Montreal

Church of Scientology building in Montreal at risk of being seized by City

Montreal’s Church of Scientology could have its building seized and sold by the City of Montreal.

Church owes about $90,000 in back taxes, Radio-Canada report uncovers

The historic La Patrie building, located at 182 Ste-Catherine St. East, belongs to the Church of Scientology. (Radio-Canada)

The Church of Scientology could have its Montreal building seized and sold by the city.

Radio-Canada has discovered that the Church owes about $90,000 in back taxes.

The church has owned the La Patrie building, which is a historic building on Ste-Catherine Street in downtown Montreal's Latin Quarter, since 2007.

The building, which was built in 1905 to house the newspaper La Patrie, is now abandoned. Church members had plans to renovate it, but no work has been carried out yet.

Last week, city officials sent the Church of Scientology a legal notice requesting it pay off debts from 2015 totalling $39,855. According to city spokesman,Gonzalo Nunez, if the amount is not paid off in the next few months, the building will be sold at auction in November.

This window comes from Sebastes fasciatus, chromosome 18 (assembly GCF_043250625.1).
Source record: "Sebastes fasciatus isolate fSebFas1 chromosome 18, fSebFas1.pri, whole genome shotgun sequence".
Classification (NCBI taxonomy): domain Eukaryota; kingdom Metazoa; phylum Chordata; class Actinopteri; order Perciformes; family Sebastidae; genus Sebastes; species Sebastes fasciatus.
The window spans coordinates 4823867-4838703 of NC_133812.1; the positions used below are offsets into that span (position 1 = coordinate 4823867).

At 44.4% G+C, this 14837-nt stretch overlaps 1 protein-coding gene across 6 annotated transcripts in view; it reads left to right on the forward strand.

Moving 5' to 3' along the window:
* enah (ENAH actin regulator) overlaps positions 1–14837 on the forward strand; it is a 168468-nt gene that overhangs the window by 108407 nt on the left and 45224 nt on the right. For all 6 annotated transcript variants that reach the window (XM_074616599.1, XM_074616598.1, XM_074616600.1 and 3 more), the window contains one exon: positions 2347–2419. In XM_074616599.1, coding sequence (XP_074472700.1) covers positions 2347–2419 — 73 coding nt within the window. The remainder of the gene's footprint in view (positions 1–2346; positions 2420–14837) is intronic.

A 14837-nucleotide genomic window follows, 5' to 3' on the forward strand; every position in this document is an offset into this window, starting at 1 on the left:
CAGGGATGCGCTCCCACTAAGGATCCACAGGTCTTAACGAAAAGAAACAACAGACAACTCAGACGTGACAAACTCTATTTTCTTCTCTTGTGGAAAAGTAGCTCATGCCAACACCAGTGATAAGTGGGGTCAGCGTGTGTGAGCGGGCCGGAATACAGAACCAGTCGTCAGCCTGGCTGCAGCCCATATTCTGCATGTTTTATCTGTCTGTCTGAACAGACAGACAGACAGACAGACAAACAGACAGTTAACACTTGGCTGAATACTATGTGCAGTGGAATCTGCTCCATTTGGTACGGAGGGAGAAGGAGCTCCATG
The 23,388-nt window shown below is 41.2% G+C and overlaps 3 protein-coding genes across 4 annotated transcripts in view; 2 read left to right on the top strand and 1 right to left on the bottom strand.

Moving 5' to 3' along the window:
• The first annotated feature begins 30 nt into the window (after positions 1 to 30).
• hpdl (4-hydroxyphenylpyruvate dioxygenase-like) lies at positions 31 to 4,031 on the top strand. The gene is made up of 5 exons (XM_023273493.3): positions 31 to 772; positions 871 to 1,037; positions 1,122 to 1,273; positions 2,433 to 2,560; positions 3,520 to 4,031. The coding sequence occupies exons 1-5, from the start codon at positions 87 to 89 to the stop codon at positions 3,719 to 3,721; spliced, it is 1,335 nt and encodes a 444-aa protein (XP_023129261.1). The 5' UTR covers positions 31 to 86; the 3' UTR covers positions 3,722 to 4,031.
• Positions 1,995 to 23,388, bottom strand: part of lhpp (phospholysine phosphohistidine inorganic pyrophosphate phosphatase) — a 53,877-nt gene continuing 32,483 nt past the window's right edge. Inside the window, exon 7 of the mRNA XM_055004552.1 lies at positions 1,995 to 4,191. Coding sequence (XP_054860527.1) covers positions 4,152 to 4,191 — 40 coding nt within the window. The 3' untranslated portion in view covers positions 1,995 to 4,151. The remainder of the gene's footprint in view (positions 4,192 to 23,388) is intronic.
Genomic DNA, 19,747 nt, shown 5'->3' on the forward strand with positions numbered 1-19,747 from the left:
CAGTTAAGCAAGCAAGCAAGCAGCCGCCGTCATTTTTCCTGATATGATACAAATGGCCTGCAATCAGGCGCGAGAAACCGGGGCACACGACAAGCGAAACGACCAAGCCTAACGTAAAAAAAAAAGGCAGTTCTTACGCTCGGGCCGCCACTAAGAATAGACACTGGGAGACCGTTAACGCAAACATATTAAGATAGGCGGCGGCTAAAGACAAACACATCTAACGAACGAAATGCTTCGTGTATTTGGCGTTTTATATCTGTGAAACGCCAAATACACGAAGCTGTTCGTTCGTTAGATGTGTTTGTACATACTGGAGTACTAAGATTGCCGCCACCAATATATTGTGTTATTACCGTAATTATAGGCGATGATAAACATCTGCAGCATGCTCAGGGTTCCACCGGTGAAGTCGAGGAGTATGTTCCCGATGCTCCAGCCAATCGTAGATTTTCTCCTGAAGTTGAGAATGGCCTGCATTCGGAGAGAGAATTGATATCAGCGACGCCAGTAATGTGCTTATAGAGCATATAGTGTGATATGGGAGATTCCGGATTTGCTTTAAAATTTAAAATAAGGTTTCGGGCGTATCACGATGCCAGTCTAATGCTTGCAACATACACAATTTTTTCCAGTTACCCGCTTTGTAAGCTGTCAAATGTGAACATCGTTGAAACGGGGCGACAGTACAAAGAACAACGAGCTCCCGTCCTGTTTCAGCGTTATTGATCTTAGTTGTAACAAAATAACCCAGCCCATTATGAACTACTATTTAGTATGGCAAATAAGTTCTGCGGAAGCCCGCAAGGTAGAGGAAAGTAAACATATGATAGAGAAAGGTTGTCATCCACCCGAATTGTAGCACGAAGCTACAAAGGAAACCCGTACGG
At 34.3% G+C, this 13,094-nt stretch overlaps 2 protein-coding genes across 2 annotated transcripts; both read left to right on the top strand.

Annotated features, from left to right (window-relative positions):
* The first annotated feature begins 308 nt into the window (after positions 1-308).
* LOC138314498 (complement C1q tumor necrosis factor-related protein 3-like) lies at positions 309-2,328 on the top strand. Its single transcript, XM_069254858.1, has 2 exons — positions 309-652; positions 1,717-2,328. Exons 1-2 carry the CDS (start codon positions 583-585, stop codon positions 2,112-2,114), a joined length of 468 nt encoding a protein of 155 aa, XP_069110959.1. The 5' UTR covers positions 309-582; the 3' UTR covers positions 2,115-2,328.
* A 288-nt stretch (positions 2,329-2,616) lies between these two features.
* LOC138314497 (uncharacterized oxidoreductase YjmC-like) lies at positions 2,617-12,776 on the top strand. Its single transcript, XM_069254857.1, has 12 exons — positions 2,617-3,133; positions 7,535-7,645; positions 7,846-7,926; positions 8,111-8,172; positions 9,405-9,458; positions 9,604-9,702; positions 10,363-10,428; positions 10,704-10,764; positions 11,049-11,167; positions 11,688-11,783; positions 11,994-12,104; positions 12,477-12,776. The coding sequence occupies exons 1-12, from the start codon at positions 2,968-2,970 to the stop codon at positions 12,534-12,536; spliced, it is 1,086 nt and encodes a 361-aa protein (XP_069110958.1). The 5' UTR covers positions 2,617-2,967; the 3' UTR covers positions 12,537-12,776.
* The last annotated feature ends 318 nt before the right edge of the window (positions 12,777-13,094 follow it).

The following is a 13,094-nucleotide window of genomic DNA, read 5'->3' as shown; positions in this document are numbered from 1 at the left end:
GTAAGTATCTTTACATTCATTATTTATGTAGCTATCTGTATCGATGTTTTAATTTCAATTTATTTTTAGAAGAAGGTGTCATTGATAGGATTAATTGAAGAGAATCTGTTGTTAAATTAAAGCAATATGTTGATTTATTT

The Church has paid $14,000 since receiving the notice.

According to municipal documents obtained by Radio-Canada, the Church of Scientology has not paid this year's property taxes either – $62,350 was due March 1.

That means that the Church owes just more than $88,000 to the City of Montreal.

In June, another bill of about $60,000 will be due.

Given that the building, evaluated at 3.4 million, is vacant, the organization cannot benefit from tax exemptions reserved for places of worship, such as churches and mosques.

This is not the first time the Church of Scientology has received a legal notice from the City of Montreal.

The same situation occurred in 2015, but the Church paid its back taxes at the end of the year thereby avoiding the sale of the building.

Radio-Canada contacted the Montreal Church of Scientology. Its spokesman, Jean Larivière, refused to comment.

Original story by Radio-Canada's Gaétan Pouliot

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